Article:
Both crew members appeared in excellent physical condition after their return from orbit, enjoying a breath of fresh air in reclining chairs set up next to their Soyuz before moving into the nearby Medical Tent for post-landing exams. They will fly back to the staging city of Karaganda for a short welcoming ceremony before the duo will split up as Oleg Novitskiy heads back to Moscow and Thomas Pesquet flies directly to ESA’s Astronaut Center in Cologne, Germany.
ISS is looking at very busy days ahead, gearing up for the departure of the Cygnus OA-7 cargo craft on Sunday after a stay of six weeks – being sent off on a week-long free flight for an in-space fire experiment and the deployment of CubeSats. On Monday, ISS expects to welcome the Dragon SpX-11 spacecraft provided weather at Florida’s Space Coast cooperates on Saturday for the launch of the mission atop a SpaceX Falcon 9.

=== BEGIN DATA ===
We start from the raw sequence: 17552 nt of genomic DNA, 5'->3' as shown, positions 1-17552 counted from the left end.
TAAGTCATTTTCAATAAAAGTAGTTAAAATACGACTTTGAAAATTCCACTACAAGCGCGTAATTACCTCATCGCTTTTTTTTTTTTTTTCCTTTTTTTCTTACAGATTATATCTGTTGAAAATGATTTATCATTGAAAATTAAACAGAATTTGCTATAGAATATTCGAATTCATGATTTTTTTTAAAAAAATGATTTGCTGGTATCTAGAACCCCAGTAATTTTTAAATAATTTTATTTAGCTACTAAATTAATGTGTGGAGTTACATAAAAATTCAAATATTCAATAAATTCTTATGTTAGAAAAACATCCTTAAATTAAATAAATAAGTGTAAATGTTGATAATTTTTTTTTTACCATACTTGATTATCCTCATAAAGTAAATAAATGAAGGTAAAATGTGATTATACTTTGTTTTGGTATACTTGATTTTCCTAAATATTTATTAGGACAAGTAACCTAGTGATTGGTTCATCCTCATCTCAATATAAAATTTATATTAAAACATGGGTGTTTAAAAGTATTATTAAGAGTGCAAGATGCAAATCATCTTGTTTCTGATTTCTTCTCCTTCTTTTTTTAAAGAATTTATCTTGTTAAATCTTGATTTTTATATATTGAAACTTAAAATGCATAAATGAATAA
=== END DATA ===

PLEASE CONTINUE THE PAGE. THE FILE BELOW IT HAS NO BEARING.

Next up after Dragon will be the Progress MS-06 cargo mission, targeting launch from the Baikonur Cosmodrome on June 14th. These visiting vehicle operations will be handled by the three-person Expedition 52 crew as they await the arrival of their colleagues Sergei Ryazansky, Randy Bresnik and Paolo Nespoli, launching aboard Soyuz MS-06 in late July.